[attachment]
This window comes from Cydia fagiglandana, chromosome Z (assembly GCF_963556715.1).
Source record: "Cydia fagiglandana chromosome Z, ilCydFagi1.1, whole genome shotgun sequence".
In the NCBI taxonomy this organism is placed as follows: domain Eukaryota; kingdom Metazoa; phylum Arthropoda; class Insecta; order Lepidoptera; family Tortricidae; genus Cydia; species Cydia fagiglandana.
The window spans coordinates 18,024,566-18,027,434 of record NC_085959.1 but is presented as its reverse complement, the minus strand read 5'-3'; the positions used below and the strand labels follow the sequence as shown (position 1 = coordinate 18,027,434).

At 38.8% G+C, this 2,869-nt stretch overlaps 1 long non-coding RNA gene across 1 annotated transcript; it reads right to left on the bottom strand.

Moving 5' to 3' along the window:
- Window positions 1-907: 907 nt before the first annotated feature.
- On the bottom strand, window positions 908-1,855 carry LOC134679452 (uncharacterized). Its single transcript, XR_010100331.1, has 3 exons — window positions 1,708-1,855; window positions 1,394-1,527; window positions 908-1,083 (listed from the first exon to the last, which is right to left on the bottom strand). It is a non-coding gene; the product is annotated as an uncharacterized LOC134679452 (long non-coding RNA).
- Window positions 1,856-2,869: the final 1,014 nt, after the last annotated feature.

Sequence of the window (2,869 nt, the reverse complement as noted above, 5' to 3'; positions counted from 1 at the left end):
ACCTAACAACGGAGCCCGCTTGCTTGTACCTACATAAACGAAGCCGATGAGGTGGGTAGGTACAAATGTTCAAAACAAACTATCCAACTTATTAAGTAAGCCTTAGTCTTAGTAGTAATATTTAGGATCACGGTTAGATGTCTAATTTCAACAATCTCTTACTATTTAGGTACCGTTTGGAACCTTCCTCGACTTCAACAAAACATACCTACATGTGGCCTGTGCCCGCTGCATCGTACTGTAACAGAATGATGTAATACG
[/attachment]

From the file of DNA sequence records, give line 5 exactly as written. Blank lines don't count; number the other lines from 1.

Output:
At 38.8% G+C, this 2,869-nt stretch overlaps 1 long non-coding RNA gene across 1 annotated transcript; it reads right to left on the bottom strand.